Mishcon de Reya and Pinsent Masons take up lead roles on Google privacy breach dispute

Mishcon de Reya is advising a group led by the former executive director of consumer group Which?, Richard Lloyd, in a class action lawsuit against internet giant Google.

The group, named Google You Owe Us, alleges that Google breached the UK Data Protection Act by bypassing privacy settings on Apple phones to track the behaviour of people using the Safari browser.

The privacy bypass, which has been termed the ‘Safari Workaround’, allowed Google to collect information that was used by its DoubleClick advertising business to target content towards a user’s browsing habits, the claimants argue.

The claimants said the breach took place between June 2011 and February 2012 and could have affected 5.4 million people, who could be eligible to make a claim against Google.

Mishcon dispute resolution partner James Oldnall is acting for Lloyd, while Pinsent Masons is acting for Google, with a team led by technology, media and telecoms disputes partner David Barker.

Oldnall told Legal Week: “Data is a new currency in the new economy and we are slowly waking up to the ways that tech giants make their revenues off the back of our data. If you don’t understand how you are paying for the service, it is because you are the product. Google is not some benign entity, you pay it through the use of your data.

“From a procedural perspective, representative action is a longstanding part of English civil procedure, but this is the first time a representative action has been used in a modern context against a tech giant due to a data breach. If we are successful, I would like to think that it can be used more commonly to hold tech giants to account in relation to data breaches.”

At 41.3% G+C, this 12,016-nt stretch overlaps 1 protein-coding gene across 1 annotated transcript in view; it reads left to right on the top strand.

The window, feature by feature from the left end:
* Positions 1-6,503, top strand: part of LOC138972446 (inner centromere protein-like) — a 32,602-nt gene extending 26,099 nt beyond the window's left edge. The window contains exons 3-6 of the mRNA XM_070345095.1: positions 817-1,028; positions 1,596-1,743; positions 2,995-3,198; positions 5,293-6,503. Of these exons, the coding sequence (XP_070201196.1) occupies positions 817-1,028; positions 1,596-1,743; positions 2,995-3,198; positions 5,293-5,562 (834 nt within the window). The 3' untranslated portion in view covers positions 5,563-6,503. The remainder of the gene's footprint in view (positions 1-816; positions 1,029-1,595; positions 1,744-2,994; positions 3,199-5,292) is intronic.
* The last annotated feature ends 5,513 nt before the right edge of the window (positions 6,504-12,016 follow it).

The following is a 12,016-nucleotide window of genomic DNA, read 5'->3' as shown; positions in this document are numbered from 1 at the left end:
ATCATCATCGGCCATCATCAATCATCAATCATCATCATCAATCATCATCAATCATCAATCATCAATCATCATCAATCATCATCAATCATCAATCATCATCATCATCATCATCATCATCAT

Lloyd secured funding for the action through litigation funder Therium Capital Management, which has previously backed actions against Volkswagen during the emissions scandal and an action against European truck manufacturers over price fixing.

Oldnall has instructed Oliver Campbell QC of Henderson Chambers, Hugh Tomlinson QC of Matrix Chambers and Victoria Wakefield of Brick Court Chambers to advise on the case.

A Google spokesperson said: “This is not new – we have defended similar cases before. We don’t believe it has any merit and we will contest it.”

Earlier this year, the technology company turned to longstanding advisor Cleary Gottlieb Steen & Hamilton on a deal to buy the HTC engineering team behind the Pixel smartphone from Taiwanese smartphone maker HTC.